NEW ROCHELLE, NY -- Consultant Skip Smallridge asserted his Transit Oriented Development (TOD) study was proposed as a “beginning of a dialogue.” This study was a planned exercise to bring a vision of what “growth” of the area near the New Rochelle Metro North train station would bring to downtown New Rochelle.
It was prepared with respect to Housing and Urban Renewal (HUD) grant focused on the premise of transit oriented development.
A brief historical perspective of Main and Huguenot Streets area within a ½ mile radius using the train station as its center point was presented.
Existing zoning and land use near the train station were broken down into present use percent values. The circles drawn about the station included 22.8% retail, 18.6% residential and mixed use, parking 8.3%, and vacant land at 5.1%. The overreaching “concept” was to provide a “vibrant, safe and pleasant access to the New Rochelle Transportation Center”.
Smallridge suggests only areas not recently redeveloped should be considered, noting high-rise buildings and parcel consolidation was needed. A high-rise tower in the vicinity of the train station could be linked to the present parking garage. Two options were expressed: a high-rise with a pedestrian bridge or a more ambitious expanded train station fronting on North Avenue, possibly with elevators. Stamford’s present train station was given as a model worthy of being emulated.
The consultant erroneously referred to Maple and North Avenues as Maple and North Streets. “Maple Street”, he said, “could contain a five-story housing structure and a five-story garage. Ancillary to those suggested plans were bicycle lanes running between the New Rochelle Transmodal (train station) and Iona College. A general reduction of parking spaces in the present city’s zoning codes was also suggested.
Recommendations also include public outreach. Meetings in the summer and fall of 2013 “done in conjunction with the city’s comprehensive plan update” were mentioned.
Their findings included criticism of the “existing zoning” restrictions of 2-3 floors and “allowable auto-oriented uses” because greater densities are required. What may be viewed as very controversial is the “conclusions” that “parcel consolidation” is needed for the more dense and high-rise buildings projected. Perhaps the items that will create the most controversy in the conjectured projections is that a new development can potentially create 2,242 residential units.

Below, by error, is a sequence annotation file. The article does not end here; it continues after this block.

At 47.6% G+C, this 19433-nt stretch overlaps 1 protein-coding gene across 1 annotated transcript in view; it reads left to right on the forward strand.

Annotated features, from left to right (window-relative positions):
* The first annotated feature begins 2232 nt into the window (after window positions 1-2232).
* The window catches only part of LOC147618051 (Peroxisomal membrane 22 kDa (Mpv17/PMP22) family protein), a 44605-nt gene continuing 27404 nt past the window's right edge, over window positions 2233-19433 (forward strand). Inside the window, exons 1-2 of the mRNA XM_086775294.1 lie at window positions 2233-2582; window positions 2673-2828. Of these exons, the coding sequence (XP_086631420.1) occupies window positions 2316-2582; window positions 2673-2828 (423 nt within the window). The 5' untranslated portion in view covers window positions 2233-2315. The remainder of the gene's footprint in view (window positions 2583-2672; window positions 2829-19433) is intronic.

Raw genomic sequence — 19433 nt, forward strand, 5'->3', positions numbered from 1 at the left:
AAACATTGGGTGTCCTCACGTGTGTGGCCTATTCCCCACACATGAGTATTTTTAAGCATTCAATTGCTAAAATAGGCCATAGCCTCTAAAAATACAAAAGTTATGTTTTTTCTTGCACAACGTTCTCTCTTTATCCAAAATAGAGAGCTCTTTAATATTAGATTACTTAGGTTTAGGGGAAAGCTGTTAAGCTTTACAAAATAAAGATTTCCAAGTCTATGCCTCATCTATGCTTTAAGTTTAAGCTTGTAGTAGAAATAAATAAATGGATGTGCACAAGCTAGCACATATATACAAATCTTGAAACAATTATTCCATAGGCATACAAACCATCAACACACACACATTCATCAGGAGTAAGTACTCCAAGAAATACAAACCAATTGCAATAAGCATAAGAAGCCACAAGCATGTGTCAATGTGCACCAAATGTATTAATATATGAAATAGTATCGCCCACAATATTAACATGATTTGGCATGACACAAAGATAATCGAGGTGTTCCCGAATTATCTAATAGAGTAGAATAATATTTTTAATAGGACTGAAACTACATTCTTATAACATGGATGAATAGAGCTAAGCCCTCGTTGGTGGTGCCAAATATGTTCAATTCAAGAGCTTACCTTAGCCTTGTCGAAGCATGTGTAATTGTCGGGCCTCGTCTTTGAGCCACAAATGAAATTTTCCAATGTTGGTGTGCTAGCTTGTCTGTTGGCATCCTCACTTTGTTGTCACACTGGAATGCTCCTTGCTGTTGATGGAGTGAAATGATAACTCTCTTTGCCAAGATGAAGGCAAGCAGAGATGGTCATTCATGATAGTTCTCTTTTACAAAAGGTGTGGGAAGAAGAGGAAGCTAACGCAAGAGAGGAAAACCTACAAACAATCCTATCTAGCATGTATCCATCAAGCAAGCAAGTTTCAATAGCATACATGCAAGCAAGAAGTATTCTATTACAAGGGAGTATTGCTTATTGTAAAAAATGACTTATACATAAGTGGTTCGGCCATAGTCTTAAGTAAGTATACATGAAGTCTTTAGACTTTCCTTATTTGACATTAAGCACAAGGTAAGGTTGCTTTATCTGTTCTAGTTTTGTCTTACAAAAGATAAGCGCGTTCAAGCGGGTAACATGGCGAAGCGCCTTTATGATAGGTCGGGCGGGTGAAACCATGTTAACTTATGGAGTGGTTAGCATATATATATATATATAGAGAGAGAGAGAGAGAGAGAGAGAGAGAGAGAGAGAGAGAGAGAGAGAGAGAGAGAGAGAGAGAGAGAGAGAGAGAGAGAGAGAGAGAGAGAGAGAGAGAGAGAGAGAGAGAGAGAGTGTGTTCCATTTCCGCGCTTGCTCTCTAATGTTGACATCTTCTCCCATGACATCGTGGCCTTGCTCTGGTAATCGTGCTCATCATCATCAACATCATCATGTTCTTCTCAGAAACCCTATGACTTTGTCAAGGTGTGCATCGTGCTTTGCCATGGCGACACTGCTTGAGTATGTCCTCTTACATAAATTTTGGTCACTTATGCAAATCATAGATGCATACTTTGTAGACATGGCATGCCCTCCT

Development Commissioner Luiz Aragon suggested a new school could be built in one of the proposed new buildings. Mayor Noam Bramson alluded to undefined “difficulties posed” while admonishing the assembled that “open eyes are needed”. Even so, Bramson offered the 2017 target date an “unlikely completion date.”
Several New Rochelle Councilmembers, along with Bramson and Aragon, appeared to be favorably disposed to the consultant’s extremely bold view for New Rochelle. Both Councilwoman Shari Rackman and Councilman Ivar Hyden expressed positive reactions to the study.
Councilman Jared Rice felt the report was “upbeat” and Councilman Lou Trangucci “liked what he saw” in the plan, especially the part which was in conjunction with the hospital. Aragon suggested while we are finishing the comprehensive plan this is the right time to implement the TOD study. Bramson suggested the advanced TOD study has the potential to enhance the downtown.
Juxtaposed to the majority New Rochelle Councilmembers, Councilman Barry Fertel was the lone voice seriously questioning the integrity and prognosis of the TOD report. Fertel notes recent city historical outcomes go to underwrite his cautious view of the TOD study. At a previous meeting Fertel questioned why the only developer seemingly interested in the Garden Street area was desirous to build housing. After the TOD consultant had given his vision for the area, Fertel again questioned the lack of interest in developing the area. Aragon’s responded by noting the the undefined vision for the city was curtailing interest. Fertel persisted in asking what the city would have to do to follow the concepts promoted in the TOD report.
While he expressed cautious optimism, he emphasized the grandiose plans appended to recent projects went toward diminishing the concepts and thwarting interest in deference to the lack of past commitments.
Fertel asked, “what can the city council do to eliminate running into a brick wall?
Aragon insisted it was important to have a vision “to tell a story,” and nothing would happen if the community is not involved. He characterized this as a “bumpy road.”
Councilman Al Tarantino who had not expressed his perspective during the meeting later said the TOD study had been paid for by HUD and was a computer generated study based on information available about the city. He said this is a conceptual model of what you can do on building sites in the transit district.
It does not mean that it will happen today, tomorrow or next year. What it does do is give one an idea of what can be done.
Computers can analyze data but residents, having learned from the past, use a historical barometer by which to gauge to substantiate prospective plans for future considerations. Residents may justifiably question why the TOD study ignored the recent rezoning definitions, the still unapproved comprehensive plan, or even the overlay zone permitted in the downtown now. At issue is how residents will come to view the computer generated models.
Originally published in The Westchester Guardian, January 23, 2014
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